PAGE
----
James Gandolfini, who died suddenly at 51, WAS Tony Soprano.
For 86 episodes over six seasons on HBO, Gandolfini seared America’s eyeballs with his portrayal of a New Jersey mob boss plagued by self-doubt and petty problems, yet capable of staggering and ruthless violence.
With news of his death in Italy, the world lost not only an immensely talented actor, but also a cultural icon.
But success was a long time coming for Gandolfini. He began his career playing cold-hearted mob enforcers in films like “True Romance” and “Terminal Velocity.”
He kept getting cast as rough characters — and kept excelling in the roles.
“Admirers of film acting can see him in ‘Get Shorty,’ ‘In the Loop,’ ‘Welcome to the Rileys,’ ‘Killing Them Softly,’ ‘Zero Dark Thirty’ and ‘Not Fade Away’ and find an actor who could blend tough and tender like a master,” Peter Travers, host of ABC News’ “Popcorn,” wrote in a blog for Rolling Stone. “He didn’t talk much about acting. He just did it.”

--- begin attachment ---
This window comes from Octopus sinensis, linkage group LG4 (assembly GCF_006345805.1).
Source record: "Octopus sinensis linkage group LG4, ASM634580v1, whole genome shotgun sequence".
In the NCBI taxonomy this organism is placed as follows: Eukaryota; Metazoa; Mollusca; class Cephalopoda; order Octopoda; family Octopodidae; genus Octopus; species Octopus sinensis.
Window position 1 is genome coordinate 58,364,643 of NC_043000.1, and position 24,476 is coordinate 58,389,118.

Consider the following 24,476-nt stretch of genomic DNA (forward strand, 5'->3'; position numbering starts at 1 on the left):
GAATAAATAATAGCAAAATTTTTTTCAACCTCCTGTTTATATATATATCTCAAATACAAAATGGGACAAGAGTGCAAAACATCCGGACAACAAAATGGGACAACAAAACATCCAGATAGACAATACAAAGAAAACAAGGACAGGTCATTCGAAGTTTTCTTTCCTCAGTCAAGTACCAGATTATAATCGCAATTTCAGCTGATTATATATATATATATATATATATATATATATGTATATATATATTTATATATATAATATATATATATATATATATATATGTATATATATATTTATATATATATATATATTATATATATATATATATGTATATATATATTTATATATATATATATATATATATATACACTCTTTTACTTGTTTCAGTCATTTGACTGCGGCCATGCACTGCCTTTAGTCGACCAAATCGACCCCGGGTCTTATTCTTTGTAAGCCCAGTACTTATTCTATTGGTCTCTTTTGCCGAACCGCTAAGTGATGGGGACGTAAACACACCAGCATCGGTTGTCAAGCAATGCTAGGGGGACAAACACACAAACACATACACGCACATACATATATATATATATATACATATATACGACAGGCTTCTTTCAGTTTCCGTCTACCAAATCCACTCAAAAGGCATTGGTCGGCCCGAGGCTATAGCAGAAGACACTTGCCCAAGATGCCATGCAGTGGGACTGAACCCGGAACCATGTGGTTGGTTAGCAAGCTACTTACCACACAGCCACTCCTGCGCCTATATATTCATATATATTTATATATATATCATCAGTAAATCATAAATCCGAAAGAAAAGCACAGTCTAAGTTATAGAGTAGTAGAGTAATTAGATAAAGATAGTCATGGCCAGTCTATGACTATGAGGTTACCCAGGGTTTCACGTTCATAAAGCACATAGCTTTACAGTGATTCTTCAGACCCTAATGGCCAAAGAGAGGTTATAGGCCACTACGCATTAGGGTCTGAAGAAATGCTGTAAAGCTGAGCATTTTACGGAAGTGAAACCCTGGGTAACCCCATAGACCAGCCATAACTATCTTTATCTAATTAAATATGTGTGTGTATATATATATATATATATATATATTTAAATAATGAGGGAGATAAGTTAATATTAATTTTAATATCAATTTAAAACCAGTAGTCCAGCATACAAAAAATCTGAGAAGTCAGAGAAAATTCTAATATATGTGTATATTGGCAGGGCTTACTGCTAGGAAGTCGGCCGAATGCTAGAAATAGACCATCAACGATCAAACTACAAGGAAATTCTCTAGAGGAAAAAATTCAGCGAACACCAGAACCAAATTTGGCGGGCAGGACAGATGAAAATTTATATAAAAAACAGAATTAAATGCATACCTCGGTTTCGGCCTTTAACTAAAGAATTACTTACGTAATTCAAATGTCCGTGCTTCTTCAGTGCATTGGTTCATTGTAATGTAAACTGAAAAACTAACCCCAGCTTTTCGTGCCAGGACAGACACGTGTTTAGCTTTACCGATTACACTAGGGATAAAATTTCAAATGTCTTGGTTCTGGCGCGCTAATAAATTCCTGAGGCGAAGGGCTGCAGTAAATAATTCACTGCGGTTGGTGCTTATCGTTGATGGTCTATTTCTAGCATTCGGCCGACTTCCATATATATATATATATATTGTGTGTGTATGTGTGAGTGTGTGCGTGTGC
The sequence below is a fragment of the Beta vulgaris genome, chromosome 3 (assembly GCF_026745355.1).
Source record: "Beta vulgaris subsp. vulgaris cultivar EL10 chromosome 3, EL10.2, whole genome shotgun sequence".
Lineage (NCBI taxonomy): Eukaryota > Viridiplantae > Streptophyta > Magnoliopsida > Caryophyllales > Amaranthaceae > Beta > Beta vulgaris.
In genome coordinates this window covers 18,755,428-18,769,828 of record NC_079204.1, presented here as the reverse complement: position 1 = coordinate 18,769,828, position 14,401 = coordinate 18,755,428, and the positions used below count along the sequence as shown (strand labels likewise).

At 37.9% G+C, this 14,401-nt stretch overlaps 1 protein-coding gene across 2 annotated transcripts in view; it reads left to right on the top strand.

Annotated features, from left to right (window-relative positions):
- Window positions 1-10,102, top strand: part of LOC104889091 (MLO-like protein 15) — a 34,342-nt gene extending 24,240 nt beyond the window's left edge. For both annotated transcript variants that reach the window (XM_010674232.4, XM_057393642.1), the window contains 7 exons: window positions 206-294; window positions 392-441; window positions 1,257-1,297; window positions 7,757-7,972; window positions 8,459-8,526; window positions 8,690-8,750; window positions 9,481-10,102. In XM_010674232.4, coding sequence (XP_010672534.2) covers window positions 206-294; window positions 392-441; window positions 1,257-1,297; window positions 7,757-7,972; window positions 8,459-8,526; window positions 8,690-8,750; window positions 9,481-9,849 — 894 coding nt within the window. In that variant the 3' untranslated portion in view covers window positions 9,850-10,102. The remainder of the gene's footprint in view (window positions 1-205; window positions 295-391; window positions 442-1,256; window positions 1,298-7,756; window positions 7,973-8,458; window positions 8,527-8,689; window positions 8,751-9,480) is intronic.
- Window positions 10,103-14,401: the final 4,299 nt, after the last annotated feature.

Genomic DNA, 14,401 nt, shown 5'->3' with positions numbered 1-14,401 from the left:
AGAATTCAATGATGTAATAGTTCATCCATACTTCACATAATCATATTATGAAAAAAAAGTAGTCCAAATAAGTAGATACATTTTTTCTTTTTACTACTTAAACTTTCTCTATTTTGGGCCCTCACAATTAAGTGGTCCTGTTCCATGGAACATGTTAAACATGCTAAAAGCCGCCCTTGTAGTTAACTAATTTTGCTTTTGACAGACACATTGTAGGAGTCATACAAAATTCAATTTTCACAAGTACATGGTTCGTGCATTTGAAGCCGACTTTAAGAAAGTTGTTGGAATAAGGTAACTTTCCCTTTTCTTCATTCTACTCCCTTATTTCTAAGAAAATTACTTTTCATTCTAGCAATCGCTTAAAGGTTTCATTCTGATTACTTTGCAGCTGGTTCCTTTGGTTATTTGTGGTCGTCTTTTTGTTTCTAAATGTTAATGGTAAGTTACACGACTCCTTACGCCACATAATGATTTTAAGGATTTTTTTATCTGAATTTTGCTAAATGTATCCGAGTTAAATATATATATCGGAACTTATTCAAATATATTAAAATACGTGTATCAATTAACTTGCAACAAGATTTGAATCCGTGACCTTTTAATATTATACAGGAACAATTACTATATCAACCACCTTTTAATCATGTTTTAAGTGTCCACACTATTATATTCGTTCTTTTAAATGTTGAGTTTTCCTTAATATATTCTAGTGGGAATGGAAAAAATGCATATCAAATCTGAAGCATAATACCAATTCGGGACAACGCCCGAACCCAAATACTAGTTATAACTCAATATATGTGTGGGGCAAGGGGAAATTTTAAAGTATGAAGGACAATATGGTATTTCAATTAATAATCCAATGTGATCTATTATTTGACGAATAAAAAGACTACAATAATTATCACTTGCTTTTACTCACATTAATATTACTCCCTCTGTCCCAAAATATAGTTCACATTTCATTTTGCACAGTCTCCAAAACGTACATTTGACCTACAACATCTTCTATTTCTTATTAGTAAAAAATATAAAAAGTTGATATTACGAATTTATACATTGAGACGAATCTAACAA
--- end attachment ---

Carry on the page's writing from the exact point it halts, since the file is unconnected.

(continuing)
By the time the world met Tony Soprano in 1999, Gandolfini had become a seasoned master at bringing to life the gray areas between crime and civility, evil and humanity.
But at first, he didn’t even think he was right for the role.
“I got the script and I read it and I was laughing out loud,” he told “Inside the Actors Studio.” “I said, ‘There is no way I will be able to do this.’ I really thought they would pick someone different than I … you know suave, good looking, Mafioso-type guy … you know, just somebody a little bit more leading-man type, basically.
“At one of the auditions, halfway through or in the middle of it, I said, ‘No I’m not doing this right, I didn’t prepare for this right, I’m not doing this right and I don’t want to do this anymore. I want to come back and do it for you again,'” he added. “And they said, ‘Oh OK,’ and they let me leave and redo it and come back. People want to see you, they want something from you. … Don’t try to please them, do it for yourself.”